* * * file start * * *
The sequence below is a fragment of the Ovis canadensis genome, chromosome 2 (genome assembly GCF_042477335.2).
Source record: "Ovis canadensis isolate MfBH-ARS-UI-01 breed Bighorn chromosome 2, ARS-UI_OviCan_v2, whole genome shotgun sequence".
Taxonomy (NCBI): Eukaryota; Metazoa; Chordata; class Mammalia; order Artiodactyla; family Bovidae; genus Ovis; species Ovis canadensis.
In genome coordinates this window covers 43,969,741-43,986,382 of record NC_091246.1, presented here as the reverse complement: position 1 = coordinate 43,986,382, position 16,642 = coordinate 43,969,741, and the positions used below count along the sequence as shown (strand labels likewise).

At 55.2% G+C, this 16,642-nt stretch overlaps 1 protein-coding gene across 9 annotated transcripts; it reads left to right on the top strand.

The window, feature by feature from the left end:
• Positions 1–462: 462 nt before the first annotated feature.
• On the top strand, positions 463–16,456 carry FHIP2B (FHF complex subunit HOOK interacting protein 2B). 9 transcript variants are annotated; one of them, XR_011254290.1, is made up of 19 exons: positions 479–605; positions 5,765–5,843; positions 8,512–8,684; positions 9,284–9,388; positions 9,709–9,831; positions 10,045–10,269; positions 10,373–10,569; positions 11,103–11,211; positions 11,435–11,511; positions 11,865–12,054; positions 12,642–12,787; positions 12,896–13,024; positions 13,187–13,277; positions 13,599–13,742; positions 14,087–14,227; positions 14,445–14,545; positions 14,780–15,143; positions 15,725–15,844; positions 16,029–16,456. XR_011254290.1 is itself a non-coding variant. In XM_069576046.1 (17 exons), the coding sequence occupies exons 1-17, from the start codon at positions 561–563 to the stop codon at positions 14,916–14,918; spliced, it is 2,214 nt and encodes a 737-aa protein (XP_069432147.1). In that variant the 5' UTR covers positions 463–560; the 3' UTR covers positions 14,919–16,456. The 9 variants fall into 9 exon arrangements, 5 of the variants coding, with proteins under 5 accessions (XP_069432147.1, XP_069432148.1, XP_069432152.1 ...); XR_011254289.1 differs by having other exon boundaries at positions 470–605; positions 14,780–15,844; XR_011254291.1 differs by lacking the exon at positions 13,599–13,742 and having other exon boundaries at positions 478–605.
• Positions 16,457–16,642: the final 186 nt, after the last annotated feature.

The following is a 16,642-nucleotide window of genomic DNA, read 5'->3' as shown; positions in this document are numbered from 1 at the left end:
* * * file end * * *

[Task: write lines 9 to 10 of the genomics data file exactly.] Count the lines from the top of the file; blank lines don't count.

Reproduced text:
• Positions 16,457–16,642: the final 186 nt, after the last annotated feature.

The following is a 16,642-nucleotide window of genomic DNA, read 5'->3' as shown; positions in this document are numbered from 1 at the left end: